Here is a taste:
George Washington was deeply concerned about maintaining a government based on merit rather than connections. While Washington had no sons or daughters, he did have a broader family of relations and close friends who could and did seek positions in the new administration. He marked out a firm line while still president-elect in the spring of 1789. He would “discharge the duties of the office with that impartiality and zeal for the public good, which ought never to suffer connections of blood or friendship to intermingle,” he told a friend. He told another friend that he “would not be in the remotest degree influenced, in making nominations, by motives arising from the ties of amity or blood.”
Washington knew that Americans were watching his appointments closely. “My political conduct in nominations … must be exceedingly circumspect and proof against just criticism,” he wrote, “for the eyes of Argus are upon me.” The Argus—a Greek mythical beast with 100 eyes—represented the vigilant new citizens, ready to pounce at any “supposed partiality for friends or relations.”
Washington used this analogy in a letter to his nephew, Bushrod Washington, in response to Bushrod’s request for a district attorney position. Washington had many nephews, but he had singled out Bushrod to inherit his Mount Vernon estate. Regardless of Washington’s desire to see his nephew advance, however, he reminded Bushrod that other, more qualified candidates were seeking the position. It was not until after Washington left office—and Bushrod was nine years older and more experienced—that he urged Bushrod to run for Congress. Bushrod instead accepted John Adams’s offer of a position on the Supreme Court, then a minor third wheel to the executive and legislative branches. The position of Associate Justice was the highest office, elected or appointed, that any close relation of George Washington ever achieved.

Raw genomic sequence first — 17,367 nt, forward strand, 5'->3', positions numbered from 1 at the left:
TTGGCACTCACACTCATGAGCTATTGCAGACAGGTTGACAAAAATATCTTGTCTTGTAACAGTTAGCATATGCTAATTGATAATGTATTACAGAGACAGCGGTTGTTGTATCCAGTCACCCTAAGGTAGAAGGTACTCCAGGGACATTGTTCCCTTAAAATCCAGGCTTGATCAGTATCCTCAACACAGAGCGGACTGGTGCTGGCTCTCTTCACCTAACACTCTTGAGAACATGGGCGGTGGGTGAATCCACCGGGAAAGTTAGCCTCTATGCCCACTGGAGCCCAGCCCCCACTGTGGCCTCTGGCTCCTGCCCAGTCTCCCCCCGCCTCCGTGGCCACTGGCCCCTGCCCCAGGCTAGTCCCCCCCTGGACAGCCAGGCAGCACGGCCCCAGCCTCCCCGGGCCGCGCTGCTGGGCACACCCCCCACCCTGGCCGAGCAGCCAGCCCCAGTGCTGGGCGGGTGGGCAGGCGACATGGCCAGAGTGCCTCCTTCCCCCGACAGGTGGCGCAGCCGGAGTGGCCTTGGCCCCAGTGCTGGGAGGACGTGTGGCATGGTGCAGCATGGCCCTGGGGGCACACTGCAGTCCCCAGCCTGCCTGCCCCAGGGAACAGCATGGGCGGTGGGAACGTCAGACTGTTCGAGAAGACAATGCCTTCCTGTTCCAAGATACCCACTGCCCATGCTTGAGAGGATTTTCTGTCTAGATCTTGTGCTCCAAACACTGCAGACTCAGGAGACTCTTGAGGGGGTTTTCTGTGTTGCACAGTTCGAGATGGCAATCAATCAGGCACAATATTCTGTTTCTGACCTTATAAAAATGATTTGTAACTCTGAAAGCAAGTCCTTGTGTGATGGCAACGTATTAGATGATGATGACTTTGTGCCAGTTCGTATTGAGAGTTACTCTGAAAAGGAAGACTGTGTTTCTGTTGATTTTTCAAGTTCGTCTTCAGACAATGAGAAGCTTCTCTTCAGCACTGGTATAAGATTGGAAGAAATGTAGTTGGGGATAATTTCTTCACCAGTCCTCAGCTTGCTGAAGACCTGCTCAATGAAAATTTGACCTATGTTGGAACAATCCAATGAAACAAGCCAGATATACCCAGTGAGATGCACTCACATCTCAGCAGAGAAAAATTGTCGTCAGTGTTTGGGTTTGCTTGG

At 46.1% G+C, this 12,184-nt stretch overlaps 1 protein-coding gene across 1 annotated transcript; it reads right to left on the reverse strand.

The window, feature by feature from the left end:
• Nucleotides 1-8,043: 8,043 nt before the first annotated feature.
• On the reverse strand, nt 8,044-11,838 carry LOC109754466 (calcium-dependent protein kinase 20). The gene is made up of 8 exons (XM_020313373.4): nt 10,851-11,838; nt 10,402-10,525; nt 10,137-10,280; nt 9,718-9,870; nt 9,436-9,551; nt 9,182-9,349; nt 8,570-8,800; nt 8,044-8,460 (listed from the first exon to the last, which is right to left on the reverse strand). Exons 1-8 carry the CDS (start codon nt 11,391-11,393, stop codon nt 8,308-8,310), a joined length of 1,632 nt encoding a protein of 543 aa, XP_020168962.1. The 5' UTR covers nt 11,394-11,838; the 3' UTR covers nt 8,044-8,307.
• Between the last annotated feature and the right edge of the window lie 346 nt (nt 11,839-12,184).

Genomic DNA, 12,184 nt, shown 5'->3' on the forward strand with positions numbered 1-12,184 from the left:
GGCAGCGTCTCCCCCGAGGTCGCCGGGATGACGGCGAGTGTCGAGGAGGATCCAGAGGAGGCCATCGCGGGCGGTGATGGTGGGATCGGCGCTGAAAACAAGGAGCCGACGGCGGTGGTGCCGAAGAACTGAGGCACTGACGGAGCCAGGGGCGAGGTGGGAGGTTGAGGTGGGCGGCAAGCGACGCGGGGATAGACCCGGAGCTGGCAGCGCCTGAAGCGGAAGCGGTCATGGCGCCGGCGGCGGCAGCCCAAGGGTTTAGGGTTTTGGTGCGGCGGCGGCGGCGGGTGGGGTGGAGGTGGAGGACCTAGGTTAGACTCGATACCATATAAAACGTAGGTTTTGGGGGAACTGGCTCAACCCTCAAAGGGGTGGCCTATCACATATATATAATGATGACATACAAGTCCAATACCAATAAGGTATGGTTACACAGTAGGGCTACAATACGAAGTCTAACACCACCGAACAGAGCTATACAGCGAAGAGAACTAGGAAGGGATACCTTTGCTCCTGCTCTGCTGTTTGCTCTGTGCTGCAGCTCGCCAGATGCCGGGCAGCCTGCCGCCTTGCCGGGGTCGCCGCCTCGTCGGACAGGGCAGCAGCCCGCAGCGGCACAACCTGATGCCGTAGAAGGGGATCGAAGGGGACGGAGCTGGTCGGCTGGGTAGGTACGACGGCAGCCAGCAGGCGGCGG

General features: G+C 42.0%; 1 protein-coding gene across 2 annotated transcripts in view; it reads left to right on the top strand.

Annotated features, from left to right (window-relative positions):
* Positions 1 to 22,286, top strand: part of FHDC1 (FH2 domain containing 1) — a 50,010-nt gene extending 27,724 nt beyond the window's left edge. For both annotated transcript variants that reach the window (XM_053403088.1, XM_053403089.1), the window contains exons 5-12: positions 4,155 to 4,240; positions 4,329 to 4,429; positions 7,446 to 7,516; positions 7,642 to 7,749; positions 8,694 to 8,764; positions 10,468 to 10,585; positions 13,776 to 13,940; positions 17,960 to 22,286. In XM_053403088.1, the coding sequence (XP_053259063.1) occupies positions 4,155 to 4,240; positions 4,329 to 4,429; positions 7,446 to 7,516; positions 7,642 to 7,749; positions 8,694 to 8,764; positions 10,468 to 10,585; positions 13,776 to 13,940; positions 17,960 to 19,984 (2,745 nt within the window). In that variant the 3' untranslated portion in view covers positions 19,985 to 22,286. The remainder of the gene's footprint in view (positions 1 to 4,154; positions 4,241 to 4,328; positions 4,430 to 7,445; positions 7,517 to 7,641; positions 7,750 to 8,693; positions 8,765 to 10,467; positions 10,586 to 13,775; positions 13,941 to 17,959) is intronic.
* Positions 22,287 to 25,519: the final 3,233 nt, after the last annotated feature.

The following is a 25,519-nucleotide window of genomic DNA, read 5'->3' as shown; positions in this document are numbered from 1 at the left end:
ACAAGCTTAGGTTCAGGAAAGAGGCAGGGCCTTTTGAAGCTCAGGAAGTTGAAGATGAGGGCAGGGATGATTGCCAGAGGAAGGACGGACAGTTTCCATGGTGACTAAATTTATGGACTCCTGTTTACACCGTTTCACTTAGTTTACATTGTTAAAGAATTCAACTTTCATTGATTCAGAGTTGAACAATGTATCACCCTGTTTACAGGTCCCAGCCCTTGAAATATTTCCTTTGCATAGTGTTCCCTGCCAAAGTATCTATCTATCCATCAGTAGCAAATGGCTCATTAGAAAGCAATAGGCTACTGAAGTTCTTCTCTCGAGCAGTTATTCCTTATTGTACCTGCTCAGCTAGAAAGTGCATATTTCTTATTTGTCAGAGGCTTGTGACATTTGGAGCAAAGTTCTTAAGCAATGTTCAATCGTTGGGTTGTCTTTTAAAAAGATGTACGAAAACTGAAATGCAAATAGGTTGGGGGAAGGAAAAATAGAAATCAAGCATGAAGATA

Washington knew that the decision to award offices solely on merit would set an important precedent for future presidents. This is not to suggest that he was entirely impartial; his close relationships with Alexander Hamilton and other young men who served with him in the Revolution clearly influenced his appointment of them to government posts. In the small elite of the new national leadership, granting positions to men he knew well would be difficult (if not impossible) to avoid. But the highest any family member ever rose during his presidency was as a private secretary, copying letters and assisting Washington primarily with running his private plantation.
Read the entire piece here. Can you say Jared and Ivanka?